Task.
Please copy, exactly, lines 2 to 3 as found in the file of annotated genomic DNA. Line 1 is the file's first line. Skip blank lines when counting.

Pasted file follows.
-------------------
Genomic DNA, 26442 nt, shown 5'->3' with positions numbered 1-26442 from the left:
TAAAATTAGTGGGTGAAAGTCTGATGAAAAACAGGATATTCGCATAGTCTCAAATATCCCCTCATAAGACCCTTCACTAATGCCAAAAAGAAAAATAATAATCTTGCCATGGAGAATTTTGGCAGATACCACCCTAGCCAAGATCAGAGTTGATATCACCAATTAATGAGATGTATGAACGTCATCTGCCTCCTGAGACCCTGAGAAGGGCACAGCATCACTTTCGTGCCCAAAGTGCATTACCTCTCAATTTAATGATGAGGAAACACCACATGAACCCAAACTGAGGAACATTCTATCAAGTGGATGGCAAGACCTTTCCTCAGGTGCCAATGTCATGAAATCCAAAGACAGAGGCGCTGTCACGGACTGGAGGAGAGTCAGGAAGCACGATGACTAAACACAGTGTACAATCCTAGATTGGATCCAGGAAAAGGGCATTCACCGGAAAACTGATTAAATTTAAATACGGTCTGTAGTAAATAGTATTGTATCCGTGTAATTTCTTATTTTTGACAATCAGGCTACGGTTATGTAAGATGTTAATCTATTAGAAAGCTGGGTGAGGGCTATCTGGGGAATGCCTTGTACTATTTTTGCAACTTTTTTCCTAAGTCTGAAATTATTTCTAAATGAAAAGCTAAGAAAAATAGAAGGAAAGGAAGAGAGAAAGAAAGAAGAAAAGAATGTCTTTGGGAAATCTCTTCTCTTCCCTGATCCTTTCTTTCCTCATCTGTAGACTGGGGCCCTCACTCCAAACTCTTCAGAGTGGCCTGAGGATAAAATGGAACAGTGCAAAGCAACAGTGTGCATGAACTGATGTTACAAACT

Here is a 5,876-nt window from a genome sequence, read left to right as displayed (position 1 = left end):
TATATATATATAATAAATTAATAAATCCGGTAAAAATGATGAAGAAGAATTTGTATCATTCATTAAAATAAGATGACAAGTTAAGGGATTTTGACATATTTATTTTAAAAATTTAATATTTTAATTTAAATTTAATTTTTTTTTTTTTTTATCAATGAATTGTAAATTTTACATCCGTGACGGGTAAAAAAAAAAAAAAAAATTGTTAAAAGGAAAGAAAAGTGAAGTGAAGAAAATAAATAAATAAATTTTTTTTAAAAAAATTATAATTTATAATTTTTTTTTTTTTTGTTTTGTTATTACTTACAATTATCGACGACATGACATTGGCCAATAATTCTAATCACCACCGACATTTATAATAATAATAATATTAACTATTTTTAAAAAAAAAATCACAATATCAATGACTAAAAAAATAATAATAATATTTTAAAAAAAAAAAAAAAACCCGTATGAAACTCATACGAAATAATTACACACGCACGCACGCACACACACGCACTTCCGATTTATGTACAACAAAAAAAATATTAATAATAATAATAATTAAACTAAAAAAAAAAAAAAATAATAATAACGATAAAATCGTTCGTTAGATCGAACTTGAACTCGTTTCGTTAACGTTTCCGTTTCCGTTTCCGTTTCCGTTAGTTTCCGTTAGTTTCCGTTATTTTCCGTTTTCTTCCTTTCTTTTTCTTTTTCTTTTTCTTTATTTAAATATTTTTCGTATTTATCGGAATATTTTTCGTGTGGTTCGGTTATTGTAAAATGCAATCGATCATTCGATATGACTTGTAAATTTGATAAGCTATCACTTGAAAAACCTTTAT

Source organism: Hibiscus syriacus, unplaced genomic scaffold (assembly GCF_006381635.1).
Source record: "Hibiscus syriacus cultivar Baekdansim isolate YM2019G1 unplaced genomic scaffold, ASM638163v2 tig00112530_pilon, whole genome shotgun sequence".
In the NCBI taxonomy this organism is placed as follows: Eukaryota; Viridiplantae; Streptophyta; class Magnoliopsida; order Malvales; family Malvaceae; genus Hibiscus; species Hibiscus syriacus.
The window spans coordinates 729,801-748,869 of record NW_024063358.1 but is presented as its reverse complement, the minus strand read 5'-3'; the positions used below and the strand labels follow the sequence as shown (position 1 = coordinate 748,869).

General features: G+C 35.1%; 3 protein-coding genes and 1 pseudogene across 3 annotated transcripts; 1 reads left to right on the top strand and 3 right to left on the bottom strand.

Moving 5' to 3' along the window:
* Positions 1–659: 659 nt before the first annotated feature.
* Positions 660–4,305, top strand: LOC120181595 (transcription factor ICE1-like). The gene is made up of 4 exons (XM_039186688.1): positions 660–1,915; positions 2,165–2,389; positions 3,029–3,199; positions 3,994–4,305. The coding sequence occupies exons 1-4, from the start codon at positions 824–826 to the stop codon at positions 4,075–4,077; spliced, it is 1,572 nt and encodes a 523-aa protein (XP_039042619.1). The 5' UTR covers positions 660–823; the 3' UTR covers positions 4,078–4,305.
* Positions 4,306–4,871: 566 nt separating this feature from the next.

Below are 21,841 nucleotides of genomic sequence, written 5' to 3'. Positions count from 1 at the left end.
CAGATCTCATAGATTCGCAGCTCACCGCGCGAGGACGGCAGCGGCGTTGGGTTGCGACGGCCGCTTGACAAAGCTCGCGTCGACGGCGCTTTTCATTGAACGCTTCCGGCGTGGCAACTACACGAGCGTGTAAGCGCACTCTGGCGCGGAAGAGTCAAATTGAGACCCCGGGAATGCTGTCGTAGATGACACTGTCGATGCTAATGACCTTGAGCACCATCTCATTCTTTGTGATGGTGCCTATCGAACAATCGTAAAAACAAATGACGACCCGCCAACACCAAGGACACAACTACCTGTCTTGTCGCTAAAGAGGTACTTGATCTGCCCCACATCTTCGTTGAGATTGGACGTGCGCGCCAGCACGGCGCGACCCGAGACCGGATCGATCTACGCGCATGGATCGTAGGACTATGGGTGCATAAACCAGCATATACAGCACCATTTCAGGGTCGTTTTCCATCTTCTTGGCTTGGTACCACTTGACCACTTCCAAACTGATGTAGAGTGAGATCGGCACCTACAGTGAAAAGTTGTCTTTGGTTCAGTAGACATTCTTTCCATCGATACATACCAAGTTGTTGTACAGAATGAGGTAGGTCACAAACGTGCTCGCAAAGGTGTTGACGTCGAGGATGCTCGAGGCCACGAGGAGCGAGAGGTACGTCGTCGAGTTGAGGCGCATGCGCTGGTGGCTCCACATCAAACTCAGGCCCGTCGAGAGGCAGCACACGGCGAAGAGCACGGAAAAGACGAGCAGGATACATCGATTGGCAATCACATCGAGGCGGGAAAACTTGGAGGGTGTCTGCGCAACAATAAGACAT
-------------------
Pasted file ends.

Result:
TAAAATTAGTGGGTGAAAGTCTGATGAAAAACAGGATATTCGCATAGTCTCAAATATCCCCTCATAAGACCCTTCACTAATGCCAAAAAGAAAAATAATAATCTTGCCATGGAGAATTTTGGCAGATACCACCCTAGCCAAGATCAGAGTTGATATCACCAATTAATGAGATGTATGAACGTCATCTGCCTCCTGAGACCCTGAGAAGGGCACAGCATCACTTTCGTGCCCAAAGTGCATTACCTCTCAATTTAATGATGAGGAAACACCACATGAACCCAAACTGAGGAACATTCTATCAAGTGGATGGCAAGACCTTTCCTCAGGTGCCAATGTCATGAAATCCAAAGACAGAGGCGCTGTCACGGACTGGAGGAGAGTCAGGAAGCACGATGACTAAACACAGTGTACAATCCTAGATTGGATCCAGGAAAAGGGCATTCACCGGAAAACTGATTAAATTTAAATACGGTCTGTAGTAAATAGTATTGTATCCGTGTAATTTCTTATTTTTGACAATCAGGCTACGGTTATGTAAGATGTTAATCTATTAGAAAGCTGGGTGAGGGCTATCTGGGGAATGCCTTGTACTATTTTTGCAACTTTTTTCCTAAGTCTGAAATTATTTCTAAATGAAAAGCTAAGAAAAATAGAAGGAAAGGAAGAGAGAAAGAAAGAAGAAAAGAATGTCTTTGGGAAATCTCTTCTCTTCCCTGATCCTTTCTTTCCTCATCTGTAGACTGGGGCCCTCACTCCAAACTCTTCAGAGTGGCCTGAGGATAAAATGGAACAGTGCAAAGCAACAGTGTGCATGAACTGATGTTACAAACT

Here is a 5,876-nt window from a genome sequence, read left to right as displayed (position 1 = left end):